Fed Chairman Calls For Libra Freeze; Bitcoin Slumps

Bitcoin’s Sizzle To Lead To Fizzle?

The chairman of the U.S. Federal Reserve called for a stop to Libra, Facebook’s proposed cryptocurrency, until the project better demonstrated how it was going to address issues like money laundering and privacy, according to a report by Reuters.

Jerome Powell testified before the U.S. House of Representatives Financial Services Committee on Thursday (July 11), and his comments caused a slide in bitcoin value, which fell 7.7 percent, to $11,164.

“Libra raises many serious concerns regarding privacy, money laundering, consumer protection and financial stability,” Powell said.

This loss in value follows a 3.8 percent dip after his Wednesday testimony about monetary policy. Bitcoin was last down 4.5 percent. Other cryptocurrencies, like Ethereum and Ripple, saw similar slumps.

“This is a direct response to the Powell testimony and comments on Facebook’s Libra and the implications that could have for the entire cryptocurrency space,” said Craig Erlam, senior market analyst at FX trading platform OANDA.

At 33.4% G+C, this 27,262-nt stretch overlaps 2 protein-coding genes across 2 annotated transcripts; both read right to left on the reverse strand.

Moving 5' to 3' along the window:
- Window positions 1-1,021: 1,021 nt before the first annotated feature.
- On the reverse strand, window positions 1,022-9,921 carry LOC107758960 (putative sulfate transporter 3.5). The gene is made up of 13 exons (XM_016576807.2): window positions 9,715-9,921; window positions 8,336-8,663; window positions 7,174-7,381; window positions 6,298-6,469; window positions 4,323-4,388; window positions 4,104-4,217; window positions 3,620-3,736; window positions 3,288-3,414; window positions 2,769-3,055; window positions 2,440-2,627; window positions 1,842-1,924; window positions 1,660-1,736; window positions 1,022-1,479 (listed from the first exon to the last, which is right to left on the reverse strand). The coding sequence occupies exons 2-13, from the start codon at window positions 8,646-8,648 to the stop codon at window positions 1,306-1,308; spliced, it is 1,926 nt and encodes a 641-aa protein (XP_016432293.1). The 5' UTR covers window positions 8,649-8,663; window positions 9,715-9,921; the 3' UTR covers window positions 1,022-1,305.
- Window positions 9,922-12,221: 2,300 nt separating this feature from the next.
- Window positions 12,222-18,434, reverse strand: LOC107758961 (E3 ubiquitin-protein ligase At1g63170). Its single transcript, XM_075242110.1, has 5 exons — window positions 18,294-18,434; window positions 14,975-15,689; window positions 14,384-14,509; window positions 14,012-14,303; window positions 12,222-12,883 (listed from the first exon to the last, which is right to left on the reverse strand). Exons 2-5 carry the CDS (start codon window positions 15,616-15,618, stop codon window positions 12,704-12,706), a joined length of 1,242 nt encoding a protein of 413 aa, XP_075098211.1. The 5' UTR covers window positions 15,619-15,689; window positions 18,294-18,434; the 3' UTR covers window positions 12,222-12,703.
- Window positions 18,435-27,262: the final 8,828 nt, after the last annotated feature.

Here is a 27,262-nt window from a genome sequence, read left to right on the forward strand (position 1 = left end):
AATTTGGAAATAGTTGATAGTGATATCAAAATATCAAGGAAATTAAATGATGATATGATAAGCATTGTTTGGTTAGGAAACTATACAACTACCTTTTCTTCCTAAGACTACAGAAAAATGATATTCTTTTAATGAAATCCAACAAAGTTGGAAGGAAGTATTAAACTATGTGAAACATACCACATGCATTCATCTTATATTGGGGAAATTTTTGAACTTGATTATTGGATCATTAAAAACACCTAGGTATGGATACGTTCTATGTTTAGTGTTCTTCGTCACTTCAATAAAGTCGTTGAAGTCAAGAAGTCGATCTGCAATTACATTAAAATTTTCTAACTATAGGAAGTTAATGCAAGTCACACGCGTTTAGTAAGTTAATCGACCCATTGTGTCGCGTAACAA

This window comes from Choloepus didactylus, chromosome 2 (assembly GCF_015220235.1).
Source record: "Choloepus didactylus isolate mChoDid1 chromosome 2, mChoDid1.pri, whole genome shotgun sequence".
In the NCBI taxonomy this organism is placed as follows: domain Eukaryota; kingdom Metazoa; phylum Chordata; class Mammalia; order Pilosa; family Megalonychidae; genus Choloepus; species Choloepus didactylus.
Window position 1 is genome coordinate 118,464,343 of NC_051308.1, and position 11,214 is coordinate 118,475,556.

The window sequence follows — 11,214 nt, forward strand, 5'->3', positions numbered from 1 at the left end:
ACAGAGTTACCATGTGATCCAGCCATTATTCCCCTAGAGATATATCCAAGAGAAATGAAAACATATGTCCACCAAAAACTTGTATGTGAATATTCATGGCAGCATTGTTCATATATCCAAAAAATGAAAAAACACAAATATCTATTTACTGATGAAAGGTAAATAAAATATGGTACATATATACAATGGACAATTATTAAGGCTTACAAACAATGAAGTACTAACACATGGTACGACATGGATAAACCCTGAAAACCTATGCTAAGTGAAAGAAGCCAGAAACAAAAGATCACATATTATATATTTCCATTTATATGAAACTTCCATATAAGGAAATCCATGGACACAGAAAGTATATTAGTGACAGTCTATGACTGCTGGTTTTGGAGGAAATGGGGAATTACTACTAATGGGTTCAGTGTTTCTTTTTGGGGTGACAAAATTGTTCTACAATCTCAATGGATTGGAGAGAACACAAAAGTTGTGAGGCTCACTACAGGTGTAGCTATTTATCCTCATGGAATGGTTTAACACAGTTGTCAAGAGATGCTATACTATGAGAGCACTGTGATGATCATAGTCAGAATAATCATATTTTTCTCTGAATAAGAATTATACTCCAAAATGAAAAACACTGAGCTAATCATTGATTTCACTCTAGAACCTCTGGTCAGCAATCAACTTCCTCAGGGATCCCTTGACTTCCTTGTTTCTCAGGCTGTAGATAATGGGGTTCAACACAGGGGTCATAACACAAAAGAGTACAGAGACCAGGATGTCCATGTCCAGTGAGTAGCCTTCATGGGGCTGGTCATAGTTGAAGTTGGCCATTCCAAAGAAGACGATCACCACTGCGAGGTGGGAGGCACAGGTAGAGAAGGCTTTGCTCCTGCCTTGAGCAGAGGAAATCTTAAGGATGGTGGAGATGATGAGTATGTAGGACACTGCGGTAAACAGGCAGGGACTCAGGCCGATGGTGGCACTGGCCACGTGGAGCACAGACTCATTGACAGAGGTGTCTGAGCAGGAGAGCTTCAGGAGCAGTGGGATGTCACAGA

Libra has drawn scrutiny from regulators and governments worldwide, who all share similar concerns regarding money-laundering and privacy issues, as well as the effect the currency could have on the traditional financial system.

Other analysts say the big jumps in value for cryptocurrencies simply follow the pattern of how they react in the market, and double-digit daily moves are common.

When Facebook announced Libra on June 18, bitcoin jumped 55 percent in value in nine days, reaching almost $14,000 in value.

In response to Libra, the Group of Seven (G7) nations recently called for an investigation into the supposed risks of cryptocurrencies and how they would affect the current financial system.

Libra also caught the attention of The BoE, the U.K. Treasury and the Financial Conduct Authority, who have all had meetings about the implications of Libra and its potential consequences on the U.K.

Mark Carney, the governor of the Bank of England, said he had an “open mind” when it came to Libra, but the launch would not be an “open door,” and it would have to live up to the “highest standards.”

Carney explained that if Libra is immediately popular with users “it would instantly become systemic and will have to be subject to the highest standards of regulation.”

Carney also shared similar fears of money laundering and said rules needed to be put into place to make sure Libra had “operational resilience,” which meant safeguards against things like cyber attacks and lack of privacy control.